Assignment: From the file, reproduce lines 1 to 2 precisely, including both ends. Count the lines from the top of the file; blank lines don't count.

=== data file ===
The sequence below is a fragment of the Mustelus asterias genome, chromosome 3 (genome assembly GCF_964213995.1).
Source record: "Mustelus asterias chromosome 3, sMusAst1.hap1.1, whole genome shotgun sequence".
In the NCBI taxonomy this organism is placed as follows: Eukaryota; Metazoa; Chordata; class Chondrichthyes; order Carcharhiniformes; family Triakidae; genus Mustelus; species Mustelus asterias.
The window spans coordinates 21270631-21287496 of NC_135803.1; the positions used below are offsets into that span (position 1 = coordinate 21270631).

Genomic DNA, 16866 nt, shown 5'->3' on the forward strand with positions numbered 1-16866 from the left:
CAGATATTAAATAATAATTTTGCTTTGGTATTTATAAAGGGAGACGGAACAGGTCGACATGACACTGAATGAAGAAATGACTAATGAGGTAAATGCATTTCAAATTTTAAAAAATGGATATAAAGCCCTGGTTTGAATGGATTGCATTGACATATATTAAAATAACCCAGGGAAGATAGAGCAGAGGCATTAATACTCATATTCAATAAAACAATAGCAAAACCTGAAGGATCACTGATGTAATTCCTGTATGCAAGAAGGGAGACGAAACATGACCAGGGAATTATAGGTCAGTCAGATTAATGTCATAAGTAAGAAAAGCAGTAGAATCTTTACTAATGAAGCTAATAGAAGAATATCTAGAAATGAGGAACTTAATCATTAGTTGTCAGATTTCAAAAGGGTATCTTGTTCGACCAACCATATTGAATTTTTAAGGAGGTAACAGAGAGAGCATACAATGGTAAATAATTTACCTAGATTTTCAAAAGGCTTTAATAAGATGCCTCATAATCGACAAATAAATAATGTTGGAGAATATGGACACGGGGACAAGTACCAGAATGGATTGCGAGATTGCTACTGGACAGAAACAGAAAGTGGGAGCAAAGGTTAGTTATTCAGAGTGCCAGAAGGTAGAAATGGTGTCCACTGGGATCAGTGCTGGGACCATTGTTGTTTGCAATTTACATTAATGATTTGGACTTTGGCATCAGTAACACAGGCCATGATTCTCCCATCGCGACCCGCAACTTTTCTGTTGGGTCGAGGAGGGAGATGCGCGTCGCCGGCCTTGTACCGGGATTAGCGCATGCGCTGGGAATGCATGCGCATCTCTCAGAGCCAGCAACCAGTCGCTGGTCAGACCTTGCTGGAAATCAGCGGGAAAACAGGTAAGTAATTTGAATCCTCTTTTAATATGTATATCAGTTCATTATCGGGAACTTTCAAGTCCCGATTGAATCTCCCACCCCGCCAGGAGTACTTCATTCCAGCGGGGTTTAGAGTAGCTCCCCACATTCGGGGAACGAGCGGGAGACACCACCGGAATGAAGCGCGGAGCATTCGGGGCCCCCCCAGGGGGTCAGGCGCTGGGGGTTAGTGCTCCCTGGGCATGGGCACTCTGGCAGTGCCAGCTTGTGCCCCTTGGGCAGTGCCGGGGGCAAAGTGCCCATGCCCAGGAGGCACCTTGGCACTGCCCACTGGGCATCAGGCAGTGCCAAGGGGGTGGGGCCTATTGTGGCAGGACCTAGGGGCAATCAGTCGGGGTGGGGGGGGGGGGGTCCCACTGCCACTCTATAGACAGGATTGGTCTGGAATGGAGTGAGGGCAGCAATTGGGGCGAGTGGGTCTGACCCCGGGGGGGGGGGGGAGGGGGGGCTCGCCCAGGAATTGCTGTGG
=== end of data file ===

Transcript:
The sequence below is a fragment of the Mustelus asterias genome, chromosome 3 (genome assembly GCF_964213995.1).
Source record: "Mustelus asterias chromosome 3, sMusAst1.hap1.1, whole genome shotgun sequence".